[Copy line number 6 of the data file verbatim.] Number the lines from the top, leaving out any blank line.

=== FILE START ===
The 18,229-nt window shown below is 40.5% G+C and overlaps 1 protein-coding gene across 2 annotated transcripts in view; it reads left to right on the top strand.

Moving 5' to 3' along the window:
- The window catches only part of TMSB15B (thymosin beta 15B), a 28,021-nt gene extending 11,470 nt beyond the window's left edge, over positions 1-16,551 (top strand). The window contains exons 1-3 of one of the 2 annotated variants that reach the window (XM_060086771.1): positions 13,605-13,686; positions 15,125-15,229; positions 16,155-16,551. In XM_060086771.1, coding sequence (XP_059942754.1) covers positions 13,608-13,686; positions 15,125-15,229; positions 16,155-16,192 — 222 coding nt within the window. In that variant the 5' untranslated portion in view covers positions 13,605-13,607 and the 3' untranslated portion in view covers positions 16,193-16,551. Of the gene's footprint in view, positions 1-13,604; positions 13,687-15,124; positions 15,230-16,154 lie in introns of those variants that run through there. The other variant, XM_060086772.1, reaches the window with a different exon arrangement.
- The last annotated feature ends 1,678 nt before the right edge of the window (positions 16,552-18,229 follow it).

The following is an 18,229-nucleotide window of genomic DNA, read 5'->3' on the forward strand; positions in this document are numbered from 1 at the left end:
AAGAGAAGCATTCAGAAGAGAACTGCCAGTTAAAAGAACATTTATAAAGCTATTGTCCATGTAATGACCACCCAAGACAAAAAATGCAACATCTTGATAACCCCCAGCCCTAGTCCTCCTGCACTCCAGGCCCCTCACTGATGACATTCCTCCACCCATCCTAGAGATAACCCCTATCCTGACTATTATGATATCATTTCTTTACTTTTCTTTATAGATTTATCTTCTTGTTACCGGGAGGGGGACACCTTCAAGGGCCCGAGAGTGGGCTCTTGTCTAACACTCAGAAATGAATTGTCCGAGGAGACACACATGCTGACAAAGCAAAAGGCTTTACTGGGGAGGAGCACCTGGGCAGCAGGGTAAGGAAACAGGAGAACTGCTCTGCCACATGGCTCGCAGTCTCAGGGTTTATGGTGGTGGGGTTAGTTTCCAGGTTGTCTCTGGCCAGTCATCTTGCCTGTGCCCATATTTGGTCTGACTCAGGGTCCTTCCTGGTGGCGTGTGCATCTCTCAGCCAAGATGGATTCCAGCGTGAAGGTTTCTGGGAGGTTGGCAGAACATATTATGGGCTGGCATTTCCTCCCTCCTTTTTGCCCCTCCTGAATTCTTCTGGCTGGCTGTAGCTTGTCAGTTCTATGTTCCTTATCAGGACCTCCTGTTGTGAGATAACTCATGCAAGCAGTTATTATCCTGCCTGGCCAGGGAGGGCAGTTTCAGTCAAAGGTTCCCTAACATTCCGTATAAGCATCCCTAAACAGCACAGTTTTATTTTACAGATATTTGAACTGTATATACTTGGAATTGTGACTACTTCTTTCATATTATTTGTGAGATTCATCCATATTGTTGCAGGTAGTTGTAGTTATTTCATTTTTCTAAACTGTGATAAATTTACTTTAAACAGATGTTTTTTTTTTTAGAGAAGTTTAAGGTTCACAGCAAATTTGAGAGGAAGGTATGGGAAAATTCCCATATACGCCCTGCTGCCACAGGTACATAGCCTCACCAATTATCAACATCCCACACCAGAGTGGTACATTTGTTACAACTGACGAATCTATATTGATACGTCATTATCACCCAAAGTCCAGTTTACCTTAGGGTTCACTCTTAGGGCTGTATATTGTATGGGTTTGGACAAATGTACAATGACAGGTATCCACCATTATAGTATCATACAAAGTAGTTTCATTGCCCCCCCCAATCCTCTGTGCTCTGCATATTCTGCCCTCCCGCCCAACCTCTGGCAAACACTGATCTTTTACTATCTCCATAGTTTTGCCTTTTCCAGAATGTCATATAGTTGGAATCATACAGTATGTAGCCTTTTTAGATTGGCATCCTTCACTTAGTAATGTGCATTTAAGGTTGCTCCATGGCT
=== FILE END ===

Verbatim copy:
AAGAGAAGCATTCAGAAGAGAACTGCCAGTTAAAAGAACATTTATAAAGCTATTGTCCATGTAATGACCACCCAAGACAAAAAATGCAACATCTTGATAACCCCCAGCCCTAGTCCTCCTGCACTCCAGGCCCCTCACTGATGACATTCCTCCACCCATCCTAGAGATAACCCCTATCCTGACTATTATGATATCATTTCTTTACTTTTCTTTATAGATTTATCTTCTTGTTACCGGGAGGGGGACACCTTCAAGGGCCCGAGAGTGGGCTCTTGTCTAACACTCAGAAATGAATTGTCCGAGGAGACACACATGCTGACAAAGCAAAAGGCTTTACTGGGGAGGAGCACCTGGGCAGCAGGGTAAGGAAACAGGAGAACTGCTCTGCCACATGGCTCGCAGTCTCAGGGTTTATGGTGGTGGGGTTAGTTTCCAGGTTGTCTCTGGCCAGTCATCTTGCCTGTGCCCATATTTGGTCTGACTCAGGGTCCTTCCTGGTGGCGTGTGCATCTCTCAGCCAAGATGGATTCCAGCGTGAAGGTTTCTGGGAGGTTGGCAGAACATATTATGGGCTGGCATTTCCTCCCTCCTTTTTGCCCCTCCTGAATTCTTCTGGCTGGCTGTAGCTTGTCAGTTCTATGTTCCTTATCAGGACCTCCTGTTGTGAGATAACTCATGCAAGCAGTTATTATCCTGCCTGGCCAGGGAGGGCAGTTTCAGTCAAAGGTTCCCTAACATTCCGTATAAGCATCCCTAAACAGCACAGTTTTATTTTACAGATATTTGAACTGTATATACTTGGAATTGTGACTACTTCTTTCATATTATTTGTGAGATTCATCCATATTGTTGCAGGTAGTTGTAGTTATTTCATTTTTCTAAACTGTGATAAATTTACTTTAAACAGATGTTTTTTTTTTTAGAGAAGTTTAAGGTTCACAGCAAATTTGAGAGGAAGGTATGGGAAAATTCCCATATACGCCCTGCTGCCACAGGTACATAGCCTCACCAATTATCAACATCCCACACCAGAGTGGTACATTTGTTACAACTGACGAATCTATATTGATACGTCATTATCACCCAAAGTCCAGTTTACCTTAGGGTTCACTCTTAGGGCTGTATATTGTATGGGTTTGGACAAATGTACAATGACAGGTATCCACCATTATAGTATCATACAAAGTAGTTTCATTGCCCCCCCCAATCCTCTGTGCTCTGCATATTCTGCCCTCCCGCCCAACCTCTGGCAAACACTGATCTTTTACTATCTCCATAGTTTTGCCTTTTCCAGAATGTCATATAGTTGGAATCATACAGTATGTAGCCTTTTTAGATTGGCATCCTTCACTTAGTAATGTGCATTTAAGGTTGCTCCATGGCT